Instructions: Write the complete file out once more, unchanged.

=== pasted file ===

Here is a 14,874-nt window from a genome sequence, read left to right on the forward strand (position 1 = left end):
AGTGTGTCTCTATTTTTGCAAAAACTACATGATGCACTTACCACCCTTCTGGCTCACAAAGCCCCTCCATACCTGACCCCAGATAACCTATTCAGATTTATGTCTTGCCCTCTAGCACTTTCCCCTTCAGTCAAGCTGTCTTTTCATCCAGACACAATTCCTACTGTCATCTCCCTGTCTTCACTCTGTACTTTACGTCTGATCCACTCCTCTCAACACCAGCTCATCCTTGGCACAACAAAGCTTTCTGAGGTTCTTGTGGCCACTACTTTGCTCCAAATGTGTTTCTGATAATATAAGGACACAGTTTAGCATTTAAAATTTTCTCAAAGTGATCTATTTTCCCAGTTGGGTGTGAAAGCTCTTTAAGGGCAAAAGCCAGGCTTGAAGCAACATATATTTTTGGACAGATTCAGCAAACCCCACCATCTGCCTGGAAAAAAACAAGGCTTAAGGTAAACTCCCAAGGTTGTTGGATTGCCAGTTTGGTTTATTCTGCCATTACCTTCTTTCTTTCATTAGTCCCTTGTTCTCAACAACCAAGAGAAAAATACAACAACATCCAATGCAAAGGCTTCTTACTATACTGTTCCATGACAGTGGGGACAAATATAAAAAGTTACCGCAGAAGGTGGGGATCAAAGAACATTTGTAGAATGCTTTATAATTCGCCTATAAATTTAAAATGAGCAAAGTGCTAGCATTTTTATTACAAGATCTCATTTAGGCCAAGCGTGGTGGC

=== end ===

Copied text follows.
Here is a 14,874-nt window from a genome sequence, read left to right on the forward strand (position 1 = left end):
AGTGTGTCTCTATTTTTGCAAAAACTACATGATGCACTTACCACCCTTCTGGCTCACAAAGCCCCTCCATACCTGACCCCAGATAACCTATTCAGATTTATGTCTTGCCCTCTAGCACTTTCCCCTTCAGTCAAGCTGTCTTTTCATCCAGACACAATTCCTACTGTCATCTCCCTGTCTTCACTCTGTACTTTACGTCTGATCCACTCCTCTCAACACCAGCTCATCCTTGGCACAACAAAGCTTTCTGAGGTTCTTGTGGCCACTACTTTGCTCCAAATGTGTTTCTGATAATATAAGGACACAGTTTAGCATTTAAAATTTTCTCAAAGTGATCTATTTTCCCAGTTGGGTGTGAAAGCTCTTTAAGGGCAAAAGCCAGGCTTGAAGCAACATATATTTTTGGACAGATTCAGCAAACCCCACCATCTGCCTGGAAAAAAACAAGGCTTAAGGTAAACTCCCAAGGTTGTTGGATTGCCAGTTTGGTTTATTCTGCCATTACCTTCTTTCTTTCATTAGTCCCTTGTTCTCAACAACCAAGAGAAAAATACAACAACATCCAATGCAAAGGCTTCTTACTATACTGTTCCATGACAGTGGGGACAAATATAAAAAGTTACCGCAGAAGGTGGGGATCAAAGAACATTTGTAGAATGCTTTATAATTCGCCTATAAATTTAAAATGAGCAAAGTGCTAGCATTTTTATTACAAGATCTCATTTAGGCCAAGCGTGGTGGC